Economic & Market Update

What a Difference a Year Makes

Our 2017 year-end review was highlighted by low volatility and above-average returns for most all asset classes. In sharp contrast, 2018 was a year in which essentially zero asset classes advanced. No major asset class gained more than 5 percent for the first time since at least 1972. Stocks posted their biggest loss since 2008 amid rising volatility. In Jeff Gundlach’s “Just Markets” call, DoubleLine Capital shared that in 2018 – a universe comprised of 30 equity indices, 34 bond indices, 5 commodities, and a home price index – it was the first year since 1900 that not one of the 70 asset classes posted a positive return.

The backdrop of rising interest rates and global quantitative tightening appeared to lack the liquidity necessary to drive asset prices higher. While there was essentially no major asset class that generated positive returns, there were better places to hide.

In the third quarter, our Investment Committee reduced targeted exposure to equities seeking higher levels of cash and short-term bonds. In the fourth quarter, all major equity indices posted double-digit losses. While there has been a welcome relief rally to begin 2019, we believe that for the time being bear market rules of selling rallies versus buying pullbacks will likely be rewarded.

While it does not appear that a long drawn-out bear market like 2000 or 2008 is in store, whereby equities lost over half their value, it does appear that volatility and a downside bias could persist into the second quarter. Essentially, all global stock indices have been declining on average over the past 200 days, and the probability of a global recession that likely will not include the U.S. is high. Under these conditions it is typical for a bear market to last about three quarters of which we would be just over a quarter of the way through it. For that reason we continue to be defensively positioned until perhaps the second or third quarter while monitoring asset allocation models and economic information daily to see if changes to a more defensive posture are warranted.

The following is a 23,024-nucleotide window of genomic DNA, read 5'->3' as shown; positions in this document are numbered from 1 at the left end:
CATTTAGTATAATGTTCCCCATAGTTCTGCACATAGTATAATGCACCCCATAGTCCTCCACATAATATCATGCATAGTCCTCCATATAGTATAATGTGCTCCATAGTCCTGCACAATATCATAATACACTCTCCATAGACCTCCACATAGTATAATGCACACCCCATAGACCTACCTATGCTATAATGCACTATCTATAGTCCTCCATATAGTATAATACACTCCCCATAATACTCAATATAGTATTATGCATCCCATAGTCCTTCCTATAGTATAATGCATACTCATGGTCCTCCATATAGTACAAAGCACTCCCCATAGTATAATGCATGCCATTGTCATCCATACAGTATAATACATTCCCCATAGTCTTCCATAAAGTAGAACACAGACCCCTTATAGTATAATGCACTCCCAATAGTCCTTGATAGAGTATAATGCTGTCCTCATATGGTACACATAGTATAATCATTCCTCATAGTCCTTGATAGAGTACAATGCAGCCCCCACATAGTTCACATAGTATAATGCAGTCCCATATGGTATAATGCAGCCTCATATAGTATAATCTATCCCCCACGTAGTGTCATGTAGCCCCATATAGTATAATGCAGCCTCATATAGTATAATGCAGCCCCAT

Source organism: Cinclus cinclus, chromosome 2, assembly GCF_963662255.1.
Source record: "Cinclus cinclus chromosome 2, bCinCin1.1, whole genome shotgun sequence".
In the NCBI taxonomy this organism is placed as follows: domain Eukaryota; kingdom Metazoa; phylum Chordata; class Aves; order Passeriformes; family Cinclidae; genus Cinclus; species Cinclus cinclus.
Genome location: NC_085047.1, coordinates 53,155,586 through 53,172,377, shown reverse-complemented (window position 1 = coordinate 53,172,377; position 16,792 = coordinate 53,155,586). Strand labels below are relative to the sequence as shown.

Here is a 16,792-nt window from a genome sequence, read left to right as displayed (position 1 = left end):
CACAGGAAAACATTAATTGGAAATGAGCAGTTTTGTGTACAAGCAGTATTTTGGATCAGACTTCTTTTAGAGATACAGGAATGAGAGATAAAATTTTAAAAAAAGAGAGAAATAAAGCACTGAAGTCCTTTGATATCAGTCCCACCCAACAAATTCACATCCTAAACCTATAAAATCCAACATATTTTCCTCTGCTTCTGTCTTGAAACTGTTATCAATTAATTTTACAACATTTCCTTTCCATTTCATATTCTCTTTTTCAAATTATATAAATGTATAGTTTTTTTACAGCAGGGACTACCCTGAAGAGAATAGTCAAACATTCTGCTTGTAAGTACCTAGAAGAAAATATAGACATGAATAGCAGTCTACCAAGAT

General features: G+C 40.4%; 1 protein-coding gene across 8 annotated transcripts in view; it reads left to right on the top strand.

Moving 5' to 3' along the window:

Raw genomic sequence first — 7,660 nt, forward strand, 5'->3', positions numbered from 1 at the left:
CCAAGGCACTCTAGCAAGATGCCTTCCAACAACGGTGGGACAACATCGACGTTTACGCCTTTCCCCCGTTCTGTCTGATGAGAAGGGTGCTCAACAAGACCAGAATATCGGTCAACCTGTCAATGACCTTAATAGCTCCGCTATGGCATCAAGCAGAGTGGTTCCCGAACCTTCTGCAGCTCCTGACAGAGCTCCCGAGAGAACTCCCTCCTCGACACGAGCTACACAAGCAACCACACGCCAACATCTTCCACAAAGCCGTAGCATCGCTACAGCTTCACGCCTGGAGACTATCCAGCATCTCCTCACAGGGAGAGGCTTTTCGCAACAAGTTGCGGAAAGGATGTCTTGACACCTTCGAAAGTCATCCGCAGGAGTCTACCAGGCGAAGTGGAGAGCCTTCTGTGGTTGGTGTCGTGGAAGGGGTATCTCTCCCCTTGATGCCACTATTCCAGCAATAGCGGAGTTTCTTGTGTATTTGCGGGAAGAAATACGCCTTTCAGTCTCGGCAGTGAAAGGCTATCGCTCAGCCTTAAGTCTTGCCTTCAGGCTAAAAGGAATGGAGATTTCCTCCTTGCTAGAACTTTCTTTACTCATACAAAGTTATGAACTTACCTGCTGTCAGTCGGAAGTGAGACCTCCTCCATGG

Above is an update with year-end values for a chart we shared in December. Essentially, it shows the range of major asset class returns from 0 percent to -14 percent while the median asset class returned -7 percent on the year. The past year was a reminder that market and economic conditions are constantly changing. Our Investment Committee reviews economic and allocation information daily and each client portfolio every ten business days in an effort to have investment strategy adapt to the current investment climate.

 

Due to various factors, including changing market conditions and/or applicable laws, the content may no longer be reflective of current opinions or positions.  Moreover, you should not assume that any discussion or information contained in this blog serves as the receipt of, or as a substitute for, personalized investment advice from JNBA Financial Advisors, Inc.

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